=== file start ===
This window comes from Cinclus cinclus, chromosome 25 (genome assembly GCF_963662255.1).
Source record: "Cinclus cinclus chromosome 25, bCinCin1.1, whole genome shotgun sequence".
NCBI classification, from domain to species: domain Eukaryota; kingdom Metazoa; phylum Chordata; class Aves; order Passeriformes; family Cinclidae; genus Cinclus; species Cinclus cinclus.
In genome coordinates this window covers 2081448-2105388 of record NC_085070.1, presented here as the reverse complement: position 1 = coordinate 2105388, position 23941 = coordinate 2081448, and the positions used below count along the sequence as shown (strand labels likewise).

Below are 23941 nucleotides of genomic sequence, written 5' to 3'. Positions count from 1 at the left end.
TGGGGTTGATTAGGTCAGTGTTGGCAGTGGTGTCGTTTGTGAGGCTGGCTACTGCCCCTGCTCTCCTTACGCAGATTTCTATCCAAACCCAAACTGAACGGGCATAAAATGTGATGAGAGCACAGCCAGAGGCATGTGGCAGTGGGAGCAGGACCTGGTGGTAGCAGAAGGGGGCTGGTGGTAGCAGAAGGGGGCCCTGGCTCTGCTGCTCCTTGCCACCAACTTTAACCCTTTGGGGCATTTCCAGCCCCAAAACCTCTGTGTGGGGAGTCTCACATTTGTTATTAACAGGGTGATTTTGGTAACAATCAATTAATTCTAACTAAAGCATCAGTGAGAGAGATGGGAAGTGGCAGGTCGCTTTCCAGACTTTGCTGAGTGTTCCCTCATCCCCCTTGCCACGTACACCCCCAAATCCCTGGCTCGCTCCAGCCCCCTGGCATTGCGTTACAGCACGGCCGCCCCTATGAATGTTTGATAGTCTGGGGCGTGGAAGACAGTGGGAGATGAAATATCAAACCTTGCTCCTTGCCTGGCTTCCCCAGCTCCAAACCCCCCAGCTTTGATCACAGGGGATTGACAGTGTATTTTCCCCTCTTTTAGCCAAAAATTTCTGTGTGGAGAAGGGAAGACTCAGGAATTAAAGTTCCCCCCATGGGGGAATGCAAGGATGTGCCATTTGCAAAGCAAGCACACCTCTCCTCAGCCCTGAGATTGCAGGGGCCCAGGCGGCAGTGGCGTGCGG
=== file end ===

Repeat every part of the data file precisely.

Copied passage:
This window comes from Cinclus cinclus, chromosome 25 (genome assembly GCF_963662255.1).
Source record: "Cinclus cinclus chromosome 25, bCinCin1.1, whole genome shotgun sequence".
NCBI classification, from domain to species: domain Eukaryota; kingdom Metazoa; phylum Chordata; class Aves; order Passeriformes; family Cinclidae; genus Cinclus; species Cinclus cinclus.
In genome coordinates this window covers 2081448-2105388 of record NC_085070.1, presented here as the reverse complement: position 1 = coordinate 2105388, position 23941 = coordinate 2081448, and the positions used below count along the sequence as shown (strand labels likewise).

Below are 23941 nucleotides of genomic sequence, written 5' to 3'. Positions count from 1 at the left end.
TGGGGTTGATTAGGTCAGTGTTGGCAGTGGTGTCGTTTGTGAGGCTGGCTACTGCCCCTGCTCTCCTTACGCAGATTTCTATCCAAACCCAAACTGAACGGGCATAAAATGTGATGAGAGCACAGCCAGAGGCATGTGGCAGTGGGAGCAGGACCTGGTGGTAGCAGAAGGGGGCTGGTGGTAGCAGAAGGGGGCCCTGGCTCTGCTGCTCCTTGCCACCAACTTTAACCCTTTGGGGCATTTCCAGCCCCAAAACCTCTGTGTGGGGAGTCTCACATTTGTTATTAACAGGGTGATTTTGGTAACAATCAATTAATTCTAACTAAAGCATCAGTGAGAGAGATGGGAAGTGGCAGGTCGCTTTCCAGACTTTGCTGAGTGTTCCCTCATCCCCCTTGCCACGTACACCCCCAAATCCCTGGCTCGCTCCAGCCCCCTGGCATTGCGTTACAGCACGGCCGCCCCTATGAATGTTTGATAGTCTGGGGCGTGGAAGACAGTGGGAGATGAAATATCAAACCTTGCTCCTTGCCTGGCTTCCCCAGCTCCAAACCCCCCAGCTTTGATCACAGGGGATTGACAGTGTATTTTCCCCTCTTTTAGCCAAAAATTTCTGTGTGGAGAAGGGAAGACTCAGGAATTAAAGTTCCCCCCATGGGGGAATGCAAGGATGTGCCATTTGCAAAGCAAGCACACCTCTCCTCAGCCCTGAGATTGCAGGGGCCCAGGCGGCAGTGGCGTGCGG